A newly discovered collection of notes written by Nixon aide HR Haldeman reveals that during Nixon's 68 presidential campaign, he illegally conspired to convince the South Vietnamese president, Nguyen Van Thieu, to scuttle the peace talks run by Nixon's political rival, Vice President Hubert H. Humphrey.
Nixon was advised on the maneuver by Henry Kissinger, and also threatened CIA director Richard Helms with termination and political ruin if the CIA didn't cooperate with Nixon's plans. It is a federal crime to take steps to "defeat the measures of the United States." It is considered a form of treason.
Nixon later repeatedly denied having taken any measures to undermine the peace talks, and directed his lawyers to spend their careers suppressing the release of documents related to the 1968 election and the talks.
Approximately 35,000 Americans were killed in Vietnam after the failure of the peace-talks; the war also killed over 1,100,000 North Vietnamese soldiers; civilian casualty estimates range from 195,000 to 430,000.
As Hunter S Thompson wrote in his obituary for Nixon: "If the right people had been in charge of Nixon's funeral, his casket would have been launched into one of those open-sewage canals that empty into the ocean just south of Los Angeles. He was a swine of a man and a jabbering dupe of a president. Nixon was so crooked that he needed servants to help him screw his pants on every morning. Even his funeral was illegal. He was queer in the deepest way. His body should have been burned in a trash bin."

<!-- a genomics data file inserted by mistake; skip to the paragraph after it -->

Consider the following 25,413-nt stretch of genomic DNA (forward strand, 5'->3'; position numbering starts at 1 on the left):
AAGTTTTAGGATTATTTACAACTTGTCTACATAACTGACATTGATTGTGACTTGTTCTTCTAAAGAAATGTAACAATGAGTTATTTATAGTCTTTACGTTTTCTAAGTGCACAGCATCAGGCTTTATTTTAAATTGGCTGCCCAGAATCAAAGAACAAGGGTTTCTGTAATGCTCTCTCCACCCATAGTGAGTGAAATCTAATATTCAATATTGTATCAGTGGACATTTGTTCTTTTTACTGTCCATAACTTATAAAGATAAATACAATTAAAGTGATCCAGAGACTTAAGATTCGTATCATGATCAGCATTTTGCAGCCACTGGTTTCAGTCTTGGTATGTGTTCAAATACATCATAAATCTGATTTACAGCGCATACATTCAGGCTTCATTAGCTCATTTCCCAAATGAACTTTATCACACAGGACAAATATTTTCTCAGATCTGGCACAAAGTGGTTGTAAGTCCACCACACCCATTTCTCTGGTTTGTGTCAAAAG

Time has yielded Nixon's secrets. Haldeman's notes were opened quietly at the presidential library in 2007, where I came upon them in my research for a biography of the former president. They contain other gems, like Haldeman's notations of a promise, made by Nixon to Southern Republicans, that he would retreat on civil rights and "lay off pro-Negro crap" if elected president. There are notes from Nixon's 1962 California gubernatorial campaign, in which he and his aides discuss the need to wiretap political foes.
Of course, there's no guarantee that, absent Nixon, talks would have proceeded, let alone ended the war. But Johnson and his advisers, at least, believed in their mission and its prospects for success.
When Johnson got word of Nixon's meddling, he ordered the F.B.I. to track Chennault's movements. She "contacted Vietnam Ambassador Bui Diem," one report from the surveillance noted, "and advised him that she had received a message from her boss … to give personally to the ambassador. She said the message was … 'Hold on. We are gonna win. … Please tell your boss to hold on.' "
Nixon's Vietnam Treachery
[John A Farrell/NY Times]